The largest political agenda of the nineteenth century, the antislavery movement, typically brings to mind a single work of literature. After selling more than 300,000 copies in the United States in its first year, Harriet Beecher Stowe's (1811–1896) Uncle Tom's Cabin (1852) was later translated into more than twenty languages and sold an astounding 1.5 million copies worldwide. Reportedly greeted by Abraham Lincoln as "the little woman who wrote the book that made this great war" in an 1862 visit to the White House, Stowe immediately reached iconic status for her phenomenally successful and provoking depiction of the horrors of slavery. At the same time, though, that her abolitionist efforts would be celebrated around the world, more radical-minded antislavery activists would denounce the problematic implications of the novel—implications that would ultimately characterize Stowe's legacy throughout most of the twentieth century. Riddled with racist stereotypes that have come to define modern-day memories of the novel—the submissive "Uncle Tom" character being the most (in)famous—and aligning itself with the conservative "Colonization" mission that advocated shipping slaves off to Africa, Uncle Tom's Cabin provides a compelling representation of the complex and highly fraught abolitionist movement. Stowe's novel, which would become the most recognizable abolitionist title, emerged from an already well-established tradition of literary projects that sought to end slavery and it played a role in the negotiation of various political agendas within the movement itself.
The success of Stowe's abolitionist novel depended upon the existence of antislavery newspapers, which came into being three decades before the novel's publication. Before it was published in book form, Uncle Tom's Cabin was initially serialized in 1851–1852, in the Washington, D.C., abolitionist weekly, National Era, then under the editorship of Gamaliel Bailey (1807–1859). In addition to serialized fiction, abolitionist newspapers also printed essays, letters, speeches, sermons, and editorials, as well as short fiction and poetry. Starting with the 1821 launching of Genius of Universal Emancipation by the Quaker publisher Benjamin Lundy (1789–1839), the number of abolitionist newspapers would grow to more than twenty over the next thirty years. The most prominent among these, The Liberator, was launched in 1831 by Lundy's estranged disciple, William Lloyd Garrison (1805–1879), who would become one of the movement's most recognized leaders.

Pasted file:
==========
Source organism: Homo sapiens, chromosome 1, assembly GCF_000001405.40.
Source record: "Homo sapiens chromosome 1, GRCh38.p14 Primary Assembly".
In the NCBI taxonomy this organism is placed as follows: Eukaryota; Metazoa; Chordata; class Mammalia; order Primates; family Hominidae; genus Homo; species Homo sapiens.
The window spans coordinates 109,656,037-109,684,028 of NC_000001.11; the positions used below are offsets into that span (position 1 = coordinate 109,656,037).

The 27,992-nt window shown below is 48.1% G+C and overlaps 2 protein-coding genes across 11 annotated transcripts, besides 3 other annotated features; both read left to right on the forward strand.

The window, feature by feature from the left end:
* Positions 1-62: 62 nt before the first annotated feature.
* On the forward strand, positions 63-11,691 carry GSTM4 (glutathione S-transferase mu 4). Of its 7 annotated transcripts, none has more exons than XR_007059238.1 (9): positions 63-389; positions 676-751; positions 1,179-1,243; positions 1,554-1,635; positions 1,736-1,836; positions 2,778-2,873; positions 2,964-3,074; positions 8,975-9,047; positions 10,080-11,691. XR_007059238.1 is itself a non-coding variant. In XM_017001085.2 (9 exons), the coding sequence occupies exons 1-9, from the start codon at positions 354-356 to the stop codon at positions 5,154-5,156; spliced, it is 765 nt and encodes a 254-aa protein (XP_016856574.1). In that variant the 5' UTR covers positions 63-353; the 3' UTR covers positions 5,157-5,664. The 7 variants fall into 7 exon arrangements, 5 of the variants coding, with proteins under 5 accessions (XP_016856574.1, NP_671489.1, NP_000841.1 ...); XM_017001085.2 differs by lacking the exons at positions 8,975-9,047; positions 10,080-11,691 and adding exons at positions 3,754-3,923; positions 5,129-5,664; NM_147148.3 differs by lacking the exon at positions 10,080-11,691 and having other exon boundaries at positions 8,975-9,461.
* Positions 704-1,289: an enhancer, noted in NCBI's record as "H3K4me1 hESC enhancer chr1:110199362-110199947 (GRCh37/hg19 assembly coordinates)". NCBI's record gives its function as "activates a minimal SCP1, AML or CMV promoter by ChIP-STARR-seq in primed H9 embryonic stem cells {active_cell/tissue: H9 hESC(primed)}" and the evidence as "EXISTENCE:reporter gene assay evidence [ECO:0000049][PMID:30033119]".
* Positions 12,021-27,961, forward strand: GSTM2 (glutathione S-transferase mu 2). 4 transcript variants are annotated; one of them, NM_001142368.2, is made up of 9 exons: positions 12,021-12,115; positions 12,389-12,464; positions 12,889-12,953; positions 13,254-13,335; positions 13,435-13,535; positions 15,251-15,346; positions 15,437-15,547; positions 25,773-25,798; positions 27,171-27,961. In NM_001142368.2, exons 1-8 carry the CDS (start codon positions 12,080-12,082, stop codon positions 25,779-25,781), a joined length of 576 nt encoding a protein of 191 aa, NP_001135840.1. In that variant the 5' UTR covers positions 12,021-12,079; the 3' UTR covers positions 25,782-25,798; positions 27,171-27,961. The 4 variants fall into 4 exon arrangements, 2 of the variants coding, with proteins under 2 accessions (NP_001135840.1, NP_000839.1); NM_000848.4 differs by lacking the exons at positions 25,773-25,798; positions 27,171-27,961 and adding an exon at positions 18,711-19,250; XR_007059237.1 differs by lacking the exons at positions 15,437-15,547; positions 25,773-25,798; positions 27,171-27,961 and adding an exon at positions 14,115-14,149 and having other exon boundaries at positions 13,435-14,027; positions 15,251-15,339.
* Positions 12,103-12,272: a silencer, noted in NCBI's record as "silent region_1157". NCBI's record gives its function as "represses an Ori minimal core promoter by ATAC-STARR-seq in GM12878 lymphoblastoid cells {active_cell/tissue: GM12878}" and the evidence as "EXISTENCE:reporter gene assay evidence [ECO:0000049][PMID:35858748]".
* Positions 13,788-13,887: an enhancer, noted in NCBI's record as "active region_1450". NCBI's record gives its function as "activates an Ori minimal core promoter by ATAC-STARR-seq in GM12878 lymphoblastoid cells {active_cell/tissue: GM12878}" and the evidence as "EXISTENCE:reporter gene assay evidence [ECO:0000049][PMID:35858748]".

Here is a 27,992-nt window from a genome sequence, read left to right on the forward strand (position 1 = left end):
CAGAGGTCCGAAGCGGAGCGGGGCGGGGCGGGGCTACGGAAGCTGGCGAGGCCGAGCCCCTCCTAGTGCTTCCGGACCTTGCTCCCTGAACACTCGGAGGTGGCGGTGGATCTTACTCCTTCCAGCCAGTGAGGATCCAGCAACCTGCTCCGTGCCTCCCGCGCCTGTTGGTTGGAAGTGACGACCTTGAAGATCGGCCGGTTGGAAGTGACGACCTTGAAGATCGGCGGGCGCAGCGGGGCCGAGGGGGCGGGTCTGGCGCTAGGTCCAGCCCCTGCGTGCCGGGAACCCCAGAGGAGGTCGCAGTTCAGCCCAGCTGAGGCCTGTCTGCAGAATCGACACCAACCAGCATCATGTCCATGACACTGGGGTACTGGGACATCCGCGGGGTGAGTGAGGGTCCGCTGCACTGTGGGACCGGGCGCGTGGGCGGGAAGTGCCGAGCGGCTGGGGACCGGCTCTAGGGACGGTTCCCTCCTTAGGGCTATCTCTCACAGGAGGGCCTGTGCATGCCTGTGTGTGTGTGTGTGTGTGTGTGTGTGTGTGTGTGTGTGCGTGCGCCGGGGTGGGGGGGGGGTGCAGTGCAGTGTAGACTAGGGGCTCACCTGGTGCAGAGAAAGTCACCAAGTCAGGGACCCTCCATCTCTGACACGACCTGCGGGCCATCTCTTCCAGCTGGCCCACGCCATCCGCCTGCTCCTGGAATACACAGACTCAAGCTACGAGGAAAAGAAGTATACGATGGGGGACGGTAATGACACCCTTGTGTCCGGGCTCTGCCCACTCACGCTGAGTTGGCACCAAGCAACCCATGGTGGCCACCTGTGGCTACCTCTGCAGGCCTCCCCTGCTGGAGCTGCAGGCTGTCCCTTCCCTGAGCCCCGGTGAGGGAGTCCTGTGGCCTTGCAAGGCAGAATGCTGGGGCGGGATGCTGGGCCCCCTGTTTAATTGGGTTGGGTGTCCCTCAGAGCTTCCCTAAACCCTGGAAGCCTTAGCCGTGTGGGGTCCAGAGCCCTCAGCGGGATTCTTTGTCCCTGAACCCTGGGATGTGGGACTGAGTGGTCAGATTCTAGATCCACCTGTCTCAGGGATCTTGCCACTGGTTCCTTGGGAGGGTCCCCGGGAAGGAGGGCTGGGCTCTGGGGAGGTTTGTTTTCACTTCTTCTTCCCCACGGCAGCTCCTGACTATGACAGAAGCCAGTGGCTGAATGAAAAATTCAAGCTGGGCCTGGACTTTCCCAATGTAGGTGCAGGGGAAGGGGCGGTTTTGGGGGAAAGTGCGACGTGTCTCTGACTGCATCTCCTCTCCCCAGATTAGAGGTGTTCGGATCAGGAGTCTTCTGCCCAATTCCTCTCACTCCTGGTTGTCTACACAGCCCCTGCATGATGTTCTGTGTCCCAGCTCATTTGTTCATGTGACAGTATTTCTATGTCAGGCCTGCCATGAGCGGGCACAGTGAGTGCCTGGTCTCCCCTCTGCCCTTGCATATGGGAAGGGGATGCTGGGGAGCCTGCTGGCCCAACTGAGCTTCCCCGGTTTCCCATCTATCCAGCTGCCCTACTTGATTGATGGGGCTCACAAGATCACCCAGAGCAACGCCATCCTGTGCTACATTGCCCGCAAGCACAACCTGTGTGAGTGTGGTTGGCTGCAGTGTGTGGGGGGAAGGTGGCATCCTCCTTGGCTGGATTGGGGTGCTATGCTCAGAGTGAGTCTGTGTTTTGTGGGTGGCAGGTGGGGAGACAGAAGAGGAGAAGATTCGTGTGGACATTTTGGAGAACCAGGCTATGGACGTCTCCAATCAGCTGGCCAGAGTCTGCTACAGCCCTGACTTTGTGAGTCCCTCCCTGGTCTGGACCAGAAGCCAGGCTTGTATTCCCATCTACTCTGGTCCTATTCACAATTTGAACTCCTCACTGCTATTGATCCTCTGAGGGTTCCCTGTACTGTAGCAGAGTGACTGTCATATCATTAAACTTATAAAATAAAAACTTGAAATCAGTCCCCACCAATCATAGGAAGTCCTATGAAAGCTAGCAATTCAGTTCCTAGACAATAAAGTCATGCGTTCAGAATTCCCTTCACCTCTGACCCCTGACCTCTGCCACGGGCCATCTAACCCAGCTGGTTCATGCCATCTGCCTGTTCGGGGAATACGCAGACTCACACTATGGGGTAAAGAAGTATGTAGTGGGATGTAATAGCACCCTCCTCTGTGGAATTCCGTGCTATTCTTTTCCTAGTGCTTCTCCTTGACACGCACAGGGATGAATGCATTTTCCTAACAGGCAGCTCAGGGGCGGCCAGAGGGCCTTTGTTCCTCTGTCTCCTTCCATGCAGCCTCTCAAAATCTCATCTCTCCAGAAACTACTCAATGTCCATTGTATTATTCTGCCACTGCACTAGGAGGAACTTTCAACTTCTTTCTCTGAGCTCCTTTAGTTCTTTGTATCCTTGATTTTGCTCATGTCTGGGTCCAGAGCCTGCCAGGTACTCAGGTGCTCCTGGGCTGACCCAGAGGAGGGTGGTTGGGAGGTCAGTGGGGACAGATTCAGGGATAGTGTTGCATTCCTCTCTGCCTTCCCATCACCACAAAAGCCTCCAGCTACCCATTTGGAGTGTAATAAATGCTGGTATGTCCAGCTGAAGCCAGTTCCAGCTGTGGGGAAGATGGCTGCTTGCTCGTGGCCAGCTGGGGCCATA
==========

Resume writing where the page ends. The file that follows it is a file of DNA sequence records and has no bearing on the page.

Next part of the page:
Although the newspapers would eventually serve multiple and often competing political agendas, Garrison's editorial preface to the first issue of The Liberator announced a resounding mission statement for the abolitionist newspaper tradition. In it he declares, "On this subject I do not wish to think, or speak, or write, with moderation . . . urge me not to use moderation in a cause like the present . . . I will not equivocate—I will not excuse—I will not retreat a single inch—and i will be heard." The Liberator, which Garrison published in partnership with Isaac
|SOURCE: Dictionary of American Negro Biography (New York: Norton, 1982), pp. 134–135, 538–539; Negro Year Book (Tuskegee, Ala.: Negro Year Book, 1913), p. 75; Penn, The Afro-American Press and Its Editors (1891; New York: Arno, 1969).|
|Freedom's Journal||New York||30 March 1827|
|Rights of All||New York||28 March 1828|
|Weekly Advocate||New York||January 1837|
(formerly the Weekly Advocate)
|New York||4 March 1837|
|National Watchman||Troy, New York||1842|
|People's Press||New York||1843|
|Genius of Freedom||1845|
|Ram's Horn||New York||1 January 1847|